Despite an investment loss in 2018 that mirrors some of its peers, not-for-profit Mayo Clinic managed to keep its income from current activities stable.
Rochester, Minn.-based Mayo’s investment results fell sharply in 2018 year-over-year. The system reported a $369 million investment loss compared with a gain of $595 million in 2017. Over the same period, income from current activities totaled $706 million in 2018, compared with $707 million the previous year.
Mayo is in good company. Not-for-profit giant Kaiser Permanente saw a 71% drop in non-operating income last year as it also weathers volatile investment markets.
Mayo Chief Financial Officer Dennis Dahlen said the system’s long-term returns are still very strong.
“Our portfolio is designed to weather a down year, which is what 2018 was,” he said.
Dahlen said Mayo did adjust its investment allocation, pulling a little money out of the equities market once it decided the markets were trending lower near the middle of the year.
More broadly, Mayo posted $12.6 billion in revenue in 2018, up 5% from just under $12 billion in 2017. The system’s expenses rose 5.5%, from $11.3 billion in 2017 to $11.9 billion in 2018.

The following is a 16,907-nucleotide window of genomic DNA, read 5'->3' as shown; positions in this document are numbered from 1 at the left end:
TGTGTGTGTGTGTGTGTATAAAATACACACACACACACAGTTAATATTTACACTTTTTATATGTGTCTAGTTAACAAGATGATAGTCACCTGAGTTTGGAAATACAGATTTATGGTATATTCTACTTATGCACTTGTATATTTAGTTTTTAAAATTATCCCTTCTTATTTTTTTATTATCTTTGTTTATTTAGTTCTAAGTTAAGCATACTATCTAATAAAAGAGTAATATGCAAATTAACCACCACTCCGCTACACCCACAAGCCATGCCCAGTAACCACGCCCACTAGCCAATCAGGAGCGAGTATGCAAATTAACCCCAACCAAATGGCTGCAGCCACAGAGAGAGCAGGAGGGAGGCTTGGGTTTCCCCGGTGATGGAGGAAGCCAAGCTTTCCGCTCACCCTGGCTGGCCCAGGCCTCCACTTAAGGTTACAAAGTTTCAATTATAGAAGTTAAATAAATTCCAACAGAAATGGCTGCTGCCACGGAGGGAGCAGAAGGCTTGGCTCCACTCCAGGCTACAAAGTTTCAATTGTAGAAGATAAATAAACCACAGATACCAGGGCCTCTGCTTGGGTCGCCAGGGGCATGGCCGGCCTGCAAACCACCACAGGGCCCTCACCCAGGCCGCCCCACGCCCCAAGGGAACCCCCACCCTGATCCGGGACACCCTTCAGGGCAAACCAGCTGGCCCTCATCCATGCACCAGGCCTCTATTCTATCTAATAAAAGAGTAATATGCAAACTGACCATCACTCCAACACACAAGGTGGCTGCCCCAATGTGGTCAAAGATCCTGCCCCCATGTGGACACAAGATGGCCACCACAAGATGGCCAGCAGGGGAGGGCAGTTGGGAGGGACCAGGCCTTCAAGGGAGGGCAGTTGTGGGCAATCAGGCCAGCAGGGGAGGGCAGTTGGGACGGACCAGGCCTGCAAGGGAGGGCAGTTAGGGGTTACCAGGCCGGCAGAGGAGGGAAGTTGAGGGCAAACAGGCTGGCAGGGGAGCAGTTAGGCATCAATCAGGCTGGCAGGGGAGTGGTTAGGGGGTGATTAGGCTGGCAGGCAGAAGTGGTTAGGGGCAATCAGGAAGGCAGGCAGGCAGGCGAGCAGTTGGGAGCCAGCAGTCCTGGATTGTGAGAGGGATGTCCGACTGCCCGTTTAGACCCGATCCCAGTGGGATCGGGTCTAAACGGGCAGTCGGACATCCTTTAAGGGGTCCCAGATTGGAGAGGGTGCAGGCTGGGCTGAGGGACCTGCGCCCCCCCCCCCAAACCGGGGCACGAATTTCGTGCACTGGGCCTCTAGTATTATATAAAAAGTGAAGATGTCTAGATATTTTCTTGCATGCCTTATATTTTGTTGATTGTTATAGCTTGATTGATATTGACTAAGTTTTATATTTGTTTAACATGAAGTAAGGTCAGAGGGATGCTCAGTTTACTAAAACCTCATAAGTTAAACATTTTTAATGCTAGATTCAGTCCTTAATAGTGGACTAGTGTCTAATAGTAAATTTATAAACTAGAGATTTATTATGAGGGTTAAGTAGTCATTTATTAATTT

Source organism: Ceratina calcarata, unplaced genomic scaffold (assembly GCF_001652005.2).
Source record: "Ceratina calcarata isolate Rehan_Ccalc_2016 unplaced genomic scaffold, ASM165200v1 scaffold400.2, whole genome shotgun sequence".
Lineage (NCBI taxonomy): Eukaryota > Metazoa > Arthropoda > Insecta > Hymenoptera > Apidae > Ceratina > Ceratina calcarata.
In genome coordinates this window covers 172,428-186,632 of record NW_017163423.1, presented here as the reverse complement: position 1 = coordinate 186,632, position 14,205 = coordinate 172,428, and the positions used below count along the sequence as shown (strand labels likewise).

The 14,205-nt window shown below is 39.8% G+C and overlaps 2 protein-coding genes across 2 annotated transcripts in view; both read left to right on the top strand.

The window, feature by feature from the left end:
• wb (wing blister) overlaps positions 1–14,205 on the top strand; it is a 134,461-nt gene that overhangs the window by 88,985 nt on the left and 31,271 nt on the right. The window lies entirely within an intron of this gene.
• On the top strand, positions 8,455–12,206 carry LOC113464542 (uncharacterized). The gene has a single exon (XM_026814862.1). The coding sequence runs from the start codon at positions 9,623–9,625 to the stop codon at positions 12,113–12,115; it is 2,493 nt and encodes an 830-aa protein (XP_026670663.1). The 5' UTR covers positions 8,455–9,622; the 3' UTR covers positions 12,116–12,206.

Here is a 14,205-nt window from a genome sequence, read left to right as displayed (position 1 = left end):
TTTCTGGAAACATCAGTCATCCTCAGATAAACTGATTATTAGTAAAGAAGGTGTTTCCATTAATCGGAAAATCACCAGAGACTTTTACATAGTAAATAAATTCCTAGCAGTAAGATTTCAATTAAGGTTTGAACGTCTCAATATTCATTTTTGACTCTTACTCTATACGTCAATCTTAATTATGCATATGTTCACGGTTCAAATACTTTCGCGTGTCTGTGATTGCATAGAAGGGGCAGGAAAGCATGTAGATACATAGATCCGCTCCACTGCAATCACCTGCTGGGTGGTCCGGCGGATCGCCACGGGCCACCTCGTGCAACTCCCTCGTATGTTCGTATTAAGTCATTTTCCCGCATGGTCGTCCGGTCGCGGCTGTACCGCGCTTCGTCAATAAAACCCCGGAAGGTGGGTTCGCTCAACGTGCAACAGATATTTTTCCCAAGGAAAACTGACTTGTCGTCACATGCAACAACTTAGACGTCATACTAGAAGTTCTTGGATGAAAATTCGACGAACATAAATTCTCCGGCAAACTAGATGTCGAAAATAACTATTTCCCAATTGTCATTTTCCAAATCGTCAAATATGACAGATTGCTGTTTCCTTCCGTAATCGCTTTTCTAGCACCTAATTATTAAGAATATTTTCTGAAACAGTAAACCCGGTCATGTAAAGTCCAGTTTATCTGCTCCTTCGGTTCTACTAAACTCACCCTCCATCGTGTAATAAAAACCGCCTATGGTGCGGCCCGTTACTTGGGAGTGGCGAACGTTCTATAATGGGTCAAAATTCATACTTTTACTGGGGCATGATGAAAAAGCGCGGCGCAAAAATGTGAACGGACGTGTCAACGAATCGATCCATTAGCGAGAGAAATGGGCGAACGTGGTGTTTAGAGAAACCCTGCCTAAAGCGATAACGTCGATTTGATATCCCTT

The system generated $799 million in net cash from operating activities in 2018, up slightly from $795 million in 2017.
Most of Mayo’s medical services revenue in 2018—74%—came from its operations in the Midwest, which is where its external lab is located, about the same as in the previous year. About 14% came from its Southwest region in 2018, unchanged from 2017. Another 12% came from its Southeast region, also unchanged from 2017.
In 2018, 59% of Mayo’s medical services revenue came from commercial contracts, up from 57% in 2017. Another 24% came from Medicare in 2018, the same as in 2017. Fourteen percent of revenue came from an “other” category that includes self-pay, down from 16% in 2017.
Only 3% of Mayo’s medical services revenue came from Medicaid in both 2018 and 2017, or $326 million and $291 million, respectively. The system estimated its unreimbursed cost of providing services to Medicaid patients was $511 million in 2018, up from $503 million in 2017.
Mayo estimates it spent $78 million providing charity care in 2018, about 0.62% of revenue, compared with $72 million in 2017. In 2016, Mayo was near the bottom of Modern Healthcare’s list of systems based on the proportion of revenue spent on charity care, at 0.76%.
The investment return on Mayo’s endowment fell significantly to $75 million in 2018, compared with $542 million in 2017. Mayo’s total endowment was $4.5 billion at the end of 2018, compared with $4.3 billion at the end of 2017.
Mayo has been on a major building spree. It expects to spend $1.5 billion completing ongoing construction projects that are slated for completion over the next three to five years. Mayo is expanding its Arizona campus and is in the midst of a 20-year implementation of its Destination Medical Center, a $5.6 billion project in Rochester.
-Paul Barr contributed to this report.